Mind-Body Exercises: Yoga & Mindfulness with Parkinson's
Along with mainstream medical treatment for Parkinson’s disease (PD), many people also embrace non-traditional healing methods and practices. This includes things like relaxation techniques and other mind-body methods. Many complementary approaches to health focus on relaxation and the mind-body connection.
It is important that people with PD tell their doctors about any complementary practices they may be using. This ensures that nothing negatively impacts their treatment. However, many of these approaches can be used along with traditional therapies.
What is the mind-body connection?
The mind-body connection recognizes that emotional, mental, and behavioral factors can directly affect our health. It also recognizes that mind-body techniques can improve quality of life and may help reduce symptoms of disease.1
The mind-body connection does not imply that the mind is the cause of diseases like PD. Researchers have found that mind-body techniques like mindfulness and meditation have many benefits, such as reducing stress and improving mood.1
Benefits of relaxation techniques
Relaxation methods are used to reduce stress and relieve muscle tension in the body. These methods can provide many benefits, including:2
- Improving the immune system
- Improving digestion
- Reducing blood pressure
- Increasing endurance
- Improving brain activity and cognition
Yoga is a mind and body practice that originated in ancient India. There are several practices in yoga, usually combining:3
- Physical poses
- Breathing techniques
Yoga may help people with PD to increase flexibility and balance.3
Some people with PD experience shortness of breath as a symptom of their disease. While shortness of breath can be caused by other conditions and should be evaluated by a doctor, breathing exercises may help reduce stress and anxiety and help deepen breathing.4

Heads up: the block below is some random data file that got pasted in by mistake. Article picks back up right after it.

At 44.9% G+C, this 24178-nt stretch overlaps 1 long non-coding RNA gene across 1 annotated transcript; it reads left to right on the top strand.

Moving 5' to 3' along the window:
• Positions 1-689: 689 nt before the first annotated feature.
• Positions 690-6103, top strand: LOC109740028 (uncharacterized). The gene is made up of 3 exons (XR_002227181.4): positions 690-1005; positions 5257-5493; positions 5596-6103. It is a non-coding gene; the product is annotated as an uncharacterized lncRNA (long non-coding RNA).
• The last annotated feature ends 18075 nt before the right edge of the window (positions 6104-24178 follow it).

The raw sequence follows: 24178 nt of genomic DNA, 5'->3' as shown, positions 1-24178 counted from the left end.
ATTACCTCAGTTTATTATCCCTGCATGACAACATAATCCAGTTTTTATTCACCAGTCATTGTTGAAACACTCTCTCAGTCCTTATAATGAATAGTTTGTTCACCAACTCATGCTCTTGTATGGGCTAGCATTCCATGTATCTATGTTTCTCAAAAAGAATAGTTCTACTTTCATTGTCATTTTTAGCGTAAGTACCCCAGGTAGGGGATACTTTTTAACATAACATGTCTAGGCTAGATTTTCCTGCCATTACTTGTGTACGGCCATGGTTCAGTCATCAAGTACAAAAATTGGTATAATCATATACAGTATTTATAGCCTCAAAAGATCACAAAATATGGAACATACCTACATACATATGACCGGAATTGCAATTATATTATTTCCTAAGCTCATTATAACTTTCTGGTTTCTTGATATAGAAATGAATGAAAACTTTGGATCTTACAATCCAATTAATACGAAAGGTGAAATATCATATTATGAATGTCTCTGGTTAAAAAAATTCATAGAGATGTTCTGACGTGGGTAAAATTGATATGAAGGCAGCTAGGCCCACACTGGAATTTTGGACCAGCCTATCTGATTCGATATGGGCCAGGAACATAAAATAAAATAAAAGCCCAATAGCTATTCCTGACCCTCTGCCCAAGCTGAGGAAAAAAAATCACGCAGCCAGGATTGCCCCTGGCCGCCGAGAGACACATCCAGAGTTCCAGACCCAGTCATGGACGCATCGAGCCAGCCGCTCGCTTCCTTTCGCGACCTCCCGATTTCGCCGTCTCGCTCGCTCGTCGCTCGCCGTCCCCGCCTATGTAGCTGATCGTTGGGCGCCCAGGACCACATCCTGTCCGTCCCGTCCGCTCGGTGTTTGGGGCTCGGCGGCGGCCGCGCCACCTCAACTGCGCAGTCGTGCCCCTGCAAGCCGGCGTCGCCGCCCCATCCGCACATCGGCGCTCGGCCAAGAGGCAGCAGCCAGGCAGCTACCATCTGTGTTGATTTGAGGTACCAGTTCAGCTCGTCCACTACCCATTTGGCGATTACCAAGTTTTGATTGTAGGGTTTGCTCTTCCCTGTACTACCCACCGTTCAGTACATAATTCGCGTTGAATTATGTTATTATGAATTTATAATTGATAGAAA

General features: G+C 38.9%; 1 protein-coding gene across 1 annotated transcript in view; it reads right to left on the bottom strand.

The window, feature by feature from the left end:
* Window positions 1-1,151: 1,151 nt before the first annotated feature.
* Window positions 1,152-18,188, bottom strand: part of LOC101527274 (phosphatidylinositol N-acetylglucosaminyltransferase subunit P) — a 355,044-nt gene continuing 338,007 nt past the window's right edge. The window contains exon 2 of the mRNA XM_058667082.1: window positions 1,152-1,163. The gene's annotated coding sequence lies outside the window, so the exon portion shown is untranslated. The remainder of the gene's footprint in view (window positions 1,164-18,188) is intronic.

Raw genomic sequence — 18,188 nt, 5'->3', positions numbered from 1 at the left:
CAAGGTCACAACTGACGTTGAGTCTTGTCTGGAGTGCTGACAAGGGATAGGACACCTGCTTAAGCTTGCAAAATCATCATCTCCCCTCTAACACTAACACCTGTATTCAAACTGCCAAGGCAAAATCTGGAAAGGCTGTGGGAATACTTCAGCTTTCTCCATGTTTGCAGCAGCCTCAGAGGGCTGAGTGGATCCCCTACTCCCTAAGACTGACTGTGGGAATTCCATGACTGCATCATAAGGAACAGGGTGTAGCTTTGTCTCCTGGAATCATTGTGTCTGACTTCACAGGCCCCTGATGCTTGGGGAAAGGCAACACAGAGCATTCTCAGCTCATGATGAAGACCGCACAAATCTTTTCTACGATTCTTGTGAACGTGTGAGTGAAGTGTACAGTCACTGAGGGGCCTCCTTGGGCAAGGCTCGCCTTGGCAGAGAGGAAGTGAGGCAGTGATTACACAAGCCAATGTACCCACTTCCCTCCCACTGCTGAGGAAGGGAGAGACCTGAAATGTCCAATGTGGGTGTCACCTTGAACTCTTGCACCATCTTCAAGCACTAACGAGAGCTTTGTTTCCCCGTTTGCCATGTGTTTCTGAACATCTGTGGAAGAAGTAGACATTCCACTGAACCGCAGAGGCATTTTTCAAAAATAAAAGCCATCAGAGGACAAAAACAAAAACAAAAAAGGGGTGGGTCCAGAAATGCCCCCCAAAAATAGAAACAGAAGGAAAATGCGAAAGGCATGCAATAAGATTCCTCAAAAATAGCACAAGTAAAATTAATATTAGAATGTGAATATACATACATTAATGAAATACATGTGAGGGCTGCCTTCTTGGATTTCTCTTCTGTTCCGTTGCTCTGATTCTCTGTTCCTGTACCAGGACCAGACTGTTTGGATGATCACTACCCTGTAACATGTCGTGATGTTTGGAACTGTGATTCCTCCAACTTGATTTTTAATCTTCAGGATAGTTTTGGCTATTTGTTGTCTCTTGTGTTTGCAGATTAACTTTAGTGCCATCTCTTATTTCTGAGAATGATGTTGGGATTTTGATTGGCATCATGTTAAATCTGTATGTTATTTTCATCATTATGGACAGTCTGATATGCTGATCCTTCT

Breathing exercises help people to switch from shallow or rapid breathing to deeper, slower breathing. Breathing exercises are also referred to as relaxation techniques. During breathing exercises, the person is guided to maintain an upright posture. They are encouraged to breathe in and out more slowly. Sometimes, counting is used to measure the length of the inhalation and exhalation. Small body movements may also be used, such as raising the chin with inhalation and lowering the chin with exhalation.2
Relaxation with guided imagery
During guided imagery, a person is given ideas and images to mentally focus on while they are relaxing and breathing deeply.5
One study evaluated the benefit of relaxation with guided imagery in people with PD. Researchers found that the tremor from PD is more pronounced during stress. During the study, some people were given guided imagery meditations. Others listened to relaxing music. A third group was encouraged to self-relax.5
The group of people who experienced the guided meditation all had a decrease in their tremor. The improvement continued for several hours. The group of people who listened to relaxing music had a slightly reduced tremor. The group who self-relaxed had no significant effect on their tremor. These findings suggest that guided imagery can supplement traditional medical treatment for tremor in people with PD.5